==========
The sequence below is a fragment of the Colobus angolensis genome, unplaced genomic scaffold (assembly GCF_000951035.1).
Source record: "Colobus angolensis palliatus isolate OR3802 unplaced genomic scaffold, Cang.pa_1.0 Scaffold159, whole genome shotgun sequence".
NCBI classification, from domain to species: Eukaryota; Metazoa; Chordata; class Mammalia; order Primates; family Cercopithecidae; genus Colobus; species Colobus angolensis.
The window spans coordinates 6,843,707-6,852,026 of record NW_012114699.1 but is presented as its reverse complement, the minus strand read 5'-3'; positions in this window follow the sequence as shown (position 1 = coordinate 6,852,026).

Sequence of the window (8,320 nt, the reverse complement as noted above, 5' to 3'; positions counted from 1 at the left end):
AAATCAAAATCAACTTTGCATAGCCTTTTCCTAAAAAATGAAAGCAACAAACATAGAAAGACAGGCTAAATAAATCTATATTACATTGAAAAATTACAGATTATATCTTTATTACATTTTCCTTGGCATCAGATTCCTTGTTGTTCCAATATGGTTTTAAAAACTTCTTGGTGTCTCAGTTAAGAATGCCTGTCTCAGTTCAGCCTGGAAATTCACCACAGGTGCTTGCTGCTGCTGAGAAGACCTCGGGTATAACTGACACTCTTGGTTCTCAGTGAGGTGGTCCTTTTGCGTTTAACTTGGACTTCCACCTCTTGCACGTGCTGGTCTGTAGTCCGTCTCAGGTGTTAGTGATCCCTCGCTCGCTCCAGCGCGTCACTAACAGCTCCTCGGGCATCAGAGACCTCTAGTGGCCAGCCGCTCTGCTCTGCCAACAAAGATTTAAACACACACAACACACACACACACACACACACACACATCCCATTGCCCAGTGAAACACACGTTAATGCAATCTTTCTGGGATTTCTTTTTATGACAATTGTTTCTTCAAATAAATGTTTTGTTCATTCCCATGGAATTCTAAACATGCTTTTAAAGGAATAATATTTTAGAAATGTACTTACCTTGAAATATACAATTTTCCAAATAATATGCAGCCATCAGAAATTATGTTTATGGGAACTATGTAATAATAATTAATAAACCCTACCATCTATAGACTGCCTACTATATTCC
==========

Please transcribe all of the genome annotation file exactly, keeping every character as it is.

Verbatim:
The sequence below is a fragment of the Colobus angolensis genome, unplaced genomic scaffold (assembly GCF_000951035.1).
Source record: "Colobus angolensis palliatus isolate OR3802 unplaced genomic scaffold, Cang.pa_1.0 Scaffold159, whole genome shotgun sequence".
NCBI classification, from domain to species: Eukaryota; Metazoa; Chordata; class Mammalia; order Primates; family Cercopithecidae; genus Colobus; species Colobus angolensis.
The window spans coordinates 6,843,707-6,852,026 of record NW_012114699.1 but is presented as its reverse complement, the minus strand read 5'-3'; positions in this window follow the sequence as shown (position 1 = coordinate 6,852,026).

Sequence of the window (8,320 nt, the reverse complement as noted above, 5' to 3'; positions counted from 1 at the left end):
AAATCAAAATCAACTTTGCATAGCCTTTTCCTAAAAAATGAAAGCAACAAACATAGAAAGACAGGCTAAATAAATCTATATTACATTGAAAAATTACAGATTATATCTTTATTACATTTTCCTTGGCATCAGATTCCTTGTTGTTCCAATATGGTTTTAAAAACTTCTTGGTGTCTCAGTTAAGAATGCCTGTCTCAGTTCAGCCTGGAAATTCACCACAGGTGCTTGCTGCTGCTGAGAAGACCTCGGGTATAACTGACACTCTTGGTTCTCAGTGAGGTGGTCCTTTTGCGTTTAACTTGGACTTCCACCTCTTGCACGTGCTGGTCTGTAGTCCGTCTCAGGTGTTAGTGATCCCTCGCTCGCTCCAGCGCGTCACTAACAGCTCCTCGGGCATCAGAGACCTCTAGTGGCCAGCCGCTCTGCTCTGCCAACAAAGATTTAAACACACACAACACACACACACACACACACACACACATCCCATTGCCCAGTGAAACACACGTTAATGCAATCTTTCTGGGATTTCTTTTTATGACAATTGTTTCTTCAAATAAATGTTTTGTTCATTCCCATGGAATTCTAAACATGCTTTTAAAGGAATAATATTTTAGAAATGTACTTACCTTGAAATATACAATTTTCCAAATAATATGCAGCCATCAGAAATTATGTTTATGGGAACTATGTAATAATAATTAATAAACCCTACCATCTATAGACTGCCTACTATATTCC